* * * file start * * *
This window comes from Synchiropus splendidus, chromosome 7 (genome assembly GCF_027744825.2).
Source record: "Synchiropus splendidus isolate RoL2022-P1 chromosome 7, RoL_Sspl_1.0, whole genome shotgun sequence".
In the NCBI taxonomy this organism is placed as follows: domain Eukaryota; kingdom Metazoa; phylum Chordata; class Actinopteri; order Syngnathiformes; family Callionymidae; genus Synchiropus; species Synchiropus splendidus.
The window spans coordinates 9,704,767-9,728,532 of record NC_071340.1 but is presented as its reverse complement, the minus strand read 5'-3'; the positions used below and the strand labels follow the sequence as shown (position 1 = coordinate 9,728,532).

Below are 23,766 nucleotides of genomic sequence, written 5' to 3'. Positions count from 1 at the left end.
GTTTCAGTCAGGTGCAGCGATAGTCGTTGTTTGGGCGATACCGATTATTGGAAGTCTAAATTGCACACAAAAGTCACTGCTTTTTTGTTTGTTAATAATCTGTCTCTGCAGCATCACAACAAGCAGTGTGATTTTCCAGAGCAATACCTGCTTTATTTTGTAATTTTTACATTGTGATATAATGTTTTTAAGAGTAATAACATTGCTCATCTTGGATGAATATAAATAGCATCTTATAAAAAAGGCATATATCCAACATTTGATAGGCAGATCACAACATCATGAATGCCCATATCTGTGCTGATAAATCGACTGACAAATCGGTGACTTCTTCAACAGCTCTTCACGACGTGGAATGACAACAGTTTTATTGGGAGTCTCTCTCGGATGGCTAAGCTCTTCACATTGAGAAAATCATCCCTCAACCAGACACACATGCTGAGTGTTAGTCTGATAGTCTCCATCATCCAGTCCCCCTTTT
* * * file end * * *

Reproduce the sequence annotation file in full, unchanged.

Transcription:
This window comes from Synchiropus splendidus, chromosome 7 (genome assembly GCF_027744825.2).
Source record: "Synchiropus splendidus isolate RoL2022-P1 chromosome 7, RoL_Sspl_1.0, whole genome shotgun sequence".
In the NCBI taxonomy this organism is placed as follows: domain Eukaryota; kingdom Metazoa; phylum Chordata; class Actinopteri; order Syngnathiformes; family Callionymidae; genus Synchiropus; species Synchiropus splendidus.
The window spans coordinates 9,704,767-9,728,532 of record NC_071340.1 but is presented as its reverse complement, the minus strand read 5'-3'; the positions used below and the strand labels follow the sequence as shown (position 1 = coordinate 9,728,532).

Below are 23,766 nucleotides of genomic sequence, written 5' to 3'. Positions count from 1 at the left end.
GTTTCAGTCAGGTGCAGCGATAGTCGTTGTTTGGGCGATACCGATTATTGGAAGTCTAAATTGCACACAAAAGTCACTGCTTTTTTGTTTGTTAATAATCTGTCTCTGCAGCATCACAACAAGCAGTGTGATTTTCCAGAGCAATACCTGCTTTATTTTGTAATTTTTACATTGTGATATAATGTTTTTAAGAGTAATAACATTGCTCATCTTGGATGAATATAAATAGCATCTTATAAAAAAGGCATATATCCAACATTTGATAGGCAGATCACAACATCATGAATGCCCATATCTGTGCTGATAAATCGACTGACAAATCGGTGACTTCTTCAACAGCTCTTCACGACGTGGAATGACAACAGTTTTATTGGGAGTCTCTCTCGGATGGCTAAGCTCTTCACATTGAGAAAATCATCCCTCAACCAGACACACATGCTGAGTGTTAGTCTGATAGTCTCCATCATCCAGTCCCCCTTTT